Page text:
Novel targets in antibiotic development: Understanding the mechanisms of E. coli outer membrane protein folding and small-molecule transport
This project will involve folding and conductance studies on the E. coli β-barrel outer membrane protein, OmpX, in vivo, in vitro, in collaboration with partners in the U.S.A, in silico. Very importantly, the folding of outer membrane proteins is a high-interest target for novel antibiotics. This is well-funded project involving multiple collaboration partners, and it is expected that the MSc student will learn a large number of skills of high interest in both academic and pharmaceutical/industrial labs.
The prospective MSc student will study, at the single-molecule level using electrophysiology, the transport properties of OmpX and variants, and also perform in vivo and in vitro folding studies to better understand how it interacts with the so-called BAM Machinery (β-barrel assembly machinery). BAM is a highly conserved outer membrane protein complex that mediates the folding of nearly all OMPs in the outer membrane of Gram-negative bacteria, and its deletion is lethal. As such, it is a highly interesting target for antibiotics. While high resolution structures are now available, it is not yet understood mechanistically how BAM folds proteins into the membrane. We have methods by which to study this, both in vivo and in vitro. Importantly, we also have a close-collaboration with U.S. partners, who can perform in silico measurements.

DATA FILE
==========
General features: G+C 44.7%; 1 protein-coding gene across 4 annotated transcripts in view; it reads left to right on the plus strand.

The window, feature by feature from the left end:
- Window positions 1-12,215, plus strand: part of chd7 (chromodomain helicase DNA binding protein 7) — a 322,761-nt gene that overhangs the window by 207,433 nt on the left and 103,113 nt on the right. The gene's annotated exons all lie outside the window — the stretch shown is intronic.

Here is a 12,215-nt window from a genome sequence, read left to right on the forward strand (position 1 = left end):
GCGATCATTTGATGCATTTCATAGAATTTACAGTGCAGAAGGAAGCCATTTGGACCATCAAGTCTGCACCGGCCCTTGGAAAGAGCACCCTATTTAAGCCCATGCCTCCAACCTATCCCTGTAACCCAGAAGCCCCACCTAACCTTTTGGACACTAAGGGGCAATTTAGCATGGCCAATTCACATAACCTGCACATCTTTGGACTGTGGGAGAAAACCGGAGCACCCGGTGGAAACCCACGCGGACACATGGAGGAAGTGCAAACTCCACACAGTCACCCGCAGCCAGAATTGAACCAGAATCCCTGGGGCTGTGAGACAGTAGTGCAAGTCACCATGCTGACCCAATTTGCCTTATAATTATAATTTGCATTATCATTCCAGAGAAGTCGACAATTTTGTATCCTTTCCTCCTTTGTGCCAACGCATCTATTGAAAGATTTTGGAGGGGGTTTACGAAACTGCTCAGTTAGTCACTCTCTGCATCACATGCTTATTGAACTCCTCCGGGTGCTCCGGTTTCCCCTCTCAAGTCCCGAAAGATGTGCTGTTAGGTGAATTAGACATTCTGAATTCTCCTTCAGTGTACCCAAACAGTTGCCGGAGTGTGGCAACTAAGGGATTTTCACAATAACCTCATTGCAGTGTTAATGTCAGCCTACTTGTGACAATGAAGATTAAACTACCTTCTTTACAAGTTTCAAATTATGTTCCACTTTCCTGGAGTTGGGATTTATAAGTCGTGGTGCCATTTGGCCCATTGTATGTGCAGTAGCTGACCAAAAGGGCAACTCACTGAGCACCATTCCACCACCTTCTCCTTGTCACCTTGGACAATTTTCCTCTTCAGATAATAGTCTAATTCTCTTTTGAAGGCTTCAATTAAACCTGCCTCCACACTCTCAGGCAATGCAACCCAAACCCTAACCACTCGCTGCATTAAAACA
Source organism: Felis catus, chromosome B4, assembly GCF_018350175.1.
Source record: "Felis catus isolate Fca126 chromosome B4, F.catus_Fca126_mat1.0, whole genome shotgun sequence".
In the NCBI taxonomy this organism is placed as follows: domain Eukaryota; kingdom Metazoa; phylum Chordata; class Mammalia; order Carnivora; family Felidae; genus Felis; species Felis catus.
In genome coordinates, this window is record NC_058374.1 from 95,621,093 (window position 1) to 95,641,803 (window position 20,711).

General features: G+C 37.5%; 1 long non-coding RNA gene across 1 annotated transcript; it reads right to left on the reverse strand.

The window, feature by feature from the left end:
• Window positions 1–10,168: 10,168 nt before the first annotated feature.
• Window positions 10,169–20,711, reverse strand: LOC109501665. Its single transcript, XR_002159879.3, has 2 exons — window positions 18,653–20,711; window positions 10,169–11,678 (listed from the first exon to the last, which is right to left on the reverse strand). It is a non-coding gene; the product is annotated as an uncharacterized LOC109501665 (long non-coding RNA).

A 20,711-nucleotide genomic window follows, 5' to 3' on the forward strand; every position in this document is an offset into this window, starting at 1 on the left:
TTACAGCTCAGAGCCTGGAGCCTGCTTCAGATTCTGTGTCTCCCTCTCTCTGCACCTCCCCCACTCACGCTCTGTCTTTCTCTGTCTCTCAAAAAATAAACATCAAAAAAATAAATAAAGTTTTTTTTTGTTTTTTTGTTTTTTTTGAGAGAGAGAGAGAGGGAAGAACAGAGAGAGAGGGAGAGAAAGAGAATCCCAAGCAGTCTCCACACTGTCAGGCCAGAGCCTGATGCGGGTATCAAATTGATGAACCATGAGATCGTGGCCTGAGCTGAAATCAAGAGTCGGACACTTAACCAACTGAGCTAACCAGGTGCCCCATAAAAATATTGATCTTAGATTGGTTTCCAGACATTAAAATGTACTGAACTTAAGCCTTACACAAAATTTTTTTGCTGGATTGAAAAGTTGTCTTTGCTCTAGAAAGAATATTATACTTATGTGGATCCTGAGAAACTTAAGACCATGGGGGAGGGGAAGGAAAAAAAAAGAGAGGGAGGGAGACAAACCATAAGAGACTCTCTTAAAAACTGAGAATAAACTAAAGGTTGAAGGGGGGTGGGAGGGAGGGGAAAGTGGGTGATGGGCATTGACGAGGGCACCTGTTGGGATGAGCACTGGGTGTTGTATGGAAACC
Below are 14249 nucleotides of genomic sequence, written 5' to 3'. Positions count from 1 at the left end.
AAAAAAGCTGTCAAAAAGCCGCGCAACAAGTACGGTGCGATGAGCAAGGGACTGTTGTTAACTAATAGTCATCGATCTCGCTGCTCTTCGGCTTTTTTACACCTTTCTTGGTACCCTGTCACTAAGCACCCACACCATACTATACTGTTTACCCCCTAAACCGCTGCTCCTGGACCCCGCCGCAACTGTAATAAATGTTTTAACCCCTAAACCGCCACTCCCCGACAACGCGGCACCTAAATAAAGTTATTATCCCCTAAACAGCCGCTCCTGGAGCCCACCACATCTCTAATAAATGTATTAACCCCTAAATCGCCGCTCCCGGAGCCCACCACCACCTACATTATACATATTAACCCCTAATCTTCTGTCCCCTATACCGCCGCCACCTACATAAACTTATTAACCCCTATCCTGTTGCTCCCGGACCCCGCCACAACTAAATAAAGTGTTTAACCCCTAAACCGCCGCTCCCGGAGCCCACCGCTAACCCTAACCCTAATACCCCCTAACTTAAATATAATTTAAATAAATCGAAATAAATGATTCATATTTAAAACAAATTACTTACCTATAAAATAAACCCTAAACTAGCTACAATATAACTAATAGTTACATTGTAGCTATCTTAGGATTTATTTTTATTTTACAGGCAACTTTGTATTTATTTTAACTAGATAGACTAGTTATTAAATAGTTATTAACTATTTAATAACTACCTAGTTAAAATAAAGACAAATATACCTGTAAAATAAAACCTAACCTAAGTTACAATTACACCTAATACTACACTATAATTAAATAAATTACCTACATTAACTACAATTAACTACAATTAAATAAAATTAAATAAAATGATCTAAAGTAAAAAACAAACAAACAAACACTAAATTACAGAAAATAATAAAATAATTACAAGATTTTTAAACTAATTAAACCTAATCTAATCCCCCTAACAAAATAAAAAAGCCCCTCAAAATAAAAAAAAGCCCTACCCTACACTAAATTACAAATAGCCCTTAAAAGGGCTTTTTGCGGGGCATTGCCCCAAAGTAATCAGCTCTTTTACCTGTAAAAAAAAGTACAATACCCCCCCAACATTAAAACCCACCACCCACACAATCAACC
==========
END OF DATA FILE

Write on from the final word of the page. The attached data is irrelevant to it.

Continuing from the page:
Membrane insertion by BAM: Undetstanding how BAM folds and delivers membrane proteins into the outer membrane of Gram-negative bacteria will provide insight into how one can disrupt this process, potentially leading to the development of novel antibiotics.
This is a highly interdisciplinary and collaborative project. Methods and skills a student will learn include:
- Membrane protein expression and purification techniques (typically the most challenging and highly-sought after skills in structural and molecular biology labs)
- Single molecule conductance measurements using electrophysiology (a technique used often in the pharmaceutical industry to study receptors in drug screening studies)
- In vivo and in vitro functional assays
- Electron microscopy and 2D crystallization to study the structure of OmpX variants and also possibly their interactions with the BAM complex.
The student will be closely supervised by PhDs and Postdocs in the Linke lab, and will be trained in all methods necessary to complete the work. It is not expected that a student is familiar with all methods listed – simply that they have an eagerness to learn, and find the project interesting.